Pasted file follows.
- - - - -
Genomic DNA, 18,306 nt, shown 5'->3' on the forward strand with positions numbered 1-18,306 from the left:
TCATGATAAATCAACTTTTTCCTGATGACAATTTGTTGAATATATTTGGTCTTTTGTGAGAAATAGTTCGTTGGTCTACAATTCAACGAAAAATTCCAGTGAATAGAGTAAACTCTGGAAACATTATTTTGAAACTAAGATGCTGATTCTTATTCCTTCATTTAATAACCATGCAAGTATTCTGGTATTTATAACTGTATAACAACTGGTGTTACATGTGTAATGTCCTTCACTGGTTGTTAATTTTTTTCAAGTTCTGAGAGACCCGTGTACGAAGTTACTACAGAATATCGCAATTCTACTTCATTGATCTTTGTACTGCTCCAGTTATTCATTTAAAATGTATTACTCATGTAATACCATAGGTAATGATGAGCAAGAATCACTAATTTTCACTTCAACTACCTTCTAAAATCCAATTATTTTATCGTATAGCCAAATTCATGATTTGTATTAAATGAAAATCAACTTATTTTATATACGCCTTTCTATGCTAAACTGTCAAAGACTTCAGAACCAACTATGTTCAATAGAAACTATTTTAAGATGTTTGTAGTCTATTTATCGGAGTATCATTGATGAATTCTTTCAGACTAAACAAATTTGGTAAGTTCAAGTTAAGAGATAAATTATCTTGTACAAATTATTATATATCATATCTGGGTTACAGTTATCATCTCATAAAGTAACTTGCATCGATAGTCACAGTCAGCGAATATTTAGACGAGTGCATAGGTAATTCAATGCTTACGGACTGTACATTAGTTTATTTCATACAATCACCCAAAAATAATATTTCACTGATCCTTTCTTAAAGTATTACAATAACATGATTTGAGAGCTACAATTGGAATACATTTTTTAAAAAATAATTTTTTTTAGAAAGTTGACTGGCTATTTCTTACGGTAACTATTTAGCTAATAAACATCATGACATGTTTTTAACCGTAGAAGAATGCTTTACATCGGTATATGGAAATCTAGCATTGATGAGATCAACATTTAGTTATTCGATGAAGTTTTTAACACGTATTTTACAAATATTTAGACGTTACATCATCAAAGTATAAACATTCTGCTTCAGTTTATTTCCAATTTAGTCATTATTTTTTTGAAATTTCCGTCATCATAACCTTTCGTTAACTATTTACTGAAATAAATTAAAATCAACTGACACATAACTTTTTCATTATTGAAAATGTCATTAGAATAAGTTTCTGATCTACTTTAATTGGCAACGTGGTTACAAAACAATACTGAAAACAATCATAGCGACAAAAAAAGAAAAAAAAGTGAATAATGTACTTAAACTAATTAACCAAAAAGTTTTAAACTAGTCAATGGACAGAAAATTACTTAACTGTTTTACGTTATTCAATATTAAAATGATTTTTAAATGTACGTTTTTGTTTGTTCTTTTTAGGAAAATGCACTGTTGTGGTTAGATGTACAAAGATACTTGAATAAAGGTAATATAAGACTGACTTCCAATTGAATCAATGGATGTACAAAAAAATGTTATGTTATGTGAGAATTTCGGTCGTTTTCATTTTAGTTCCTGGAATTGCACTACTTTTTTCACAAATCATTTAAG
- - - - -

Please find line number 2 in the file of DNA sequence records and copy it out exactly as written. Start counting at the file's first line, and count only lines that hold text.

TCATGATAAATCAACTTTTTCCTGATGACAATTTGTTGAATATATTTGGTCTTTTGTGAGAAATAGTTCGTTGGTCTACAATTCAACGAAAAATTCCAGTGAATAGAGTAAACTCTGGAAACATTATTTTGAAACTAAGATGCTGATTCTTATTCCTTCATTTAATAACCATGCAAGTATTCTGGTATTTATAACTGTATAACAACTGGTGTTACATGTGTAATGTCCTTCACTGGTTGTTAATTTTTTTCAAGTTCTGAGAGACCCGTGTACGAAGTTACTACAGAATATCGCAATTCTACTTCATTGATCTTTGTACTGCTCCAGTTATTCATTTAAAATGTATTACTCATGTAATACCATAGGTAATGATGAGCAAGAATCACTAATTTTCACTTCAACTACCTTCTAAAATCCAATTATTTTATCGTATAGCCAAATTCATGATTTGTATTAAATGAAAATCAACTTATTTTATATACGCCTTTCTATGCTAAACTGTCAAAGACTTCAGAACCAACTATGTTCAATAGAAACTATTTTAAGATGTTTGTAGTCTATTTATCGGAGTATCATTGATGAATTCTTTCAGACTAAACAAATTTGGTAAGTTCAAGTTAAGAGATAAATTATCTTGTACAAATTATTATATATCATATCTGGGTTACAGTTATCATCTCATAAAGTAACTTGCATCGATAGTCACAGTCAGCGAATATTTAGACGAGTGCATAGGTAATTCAATGCTTACGGACTGTACATTAGTTTATTTCATACAATCACCCAAAAATAATATTTCACTGATCCTTTCTTAAAGTATTACAATAACATGATTTGAGAGCTACAATTGGAATACATTTTTTAAAAAATAATTTTTTTTAGAAAGTTGACTGGCTATTTCTTACGGTAACTATTTAGCTAATAAACATCATGACATGTTTTTAACCGTAGAAGAATGCTTTACATCGGTATATGGAAATCTAGCATTGATGAGATCAACATTTAGTTATTCGATGAAGTTTTTAACACGTATTTTACAAATATTTAGACGTTACATCATCAAAGTATAAACATTCTGCTTCAGTTTATTTCCAATTTAGTCATTATTTTTTTGAAATTTCCGTCATCATAACCTTTCGTTAACTATTTACTGAAATAAATTAAAATCAACTGACACATAACTTTTTCATTATTGAAAATGTCATTAGAATAAGTTTCTGATCTACTTTAATTGGCAACGTGGTTACAAAACAATACTGAAAACAATCATAGCGACAAAAAAAGAAAAAAAAGTGAATAATGTACTTAAACTAATTAACCAAAAAGTTTTAAACTAGTCAATGGACAGAAAATTACTTAACTGTTTTACGTTATTCAATATTAAAATGATTTTTAAATGTACGTTTTTGTTTGTTCTTTTTAGGAAAATGCACTGTTGTGGTTAGATGTACAAAGATACTTGAATAAAGGTAATATAAGACTGACTTCCAATTGAATCAATGGATGTACAAAAAAATGTTATGTTATGTGAGAATTTCGGTCGTTTTCATTTTAGTTCCTGGAATTGCACTACTTTTTTCACAAATCATTTAAG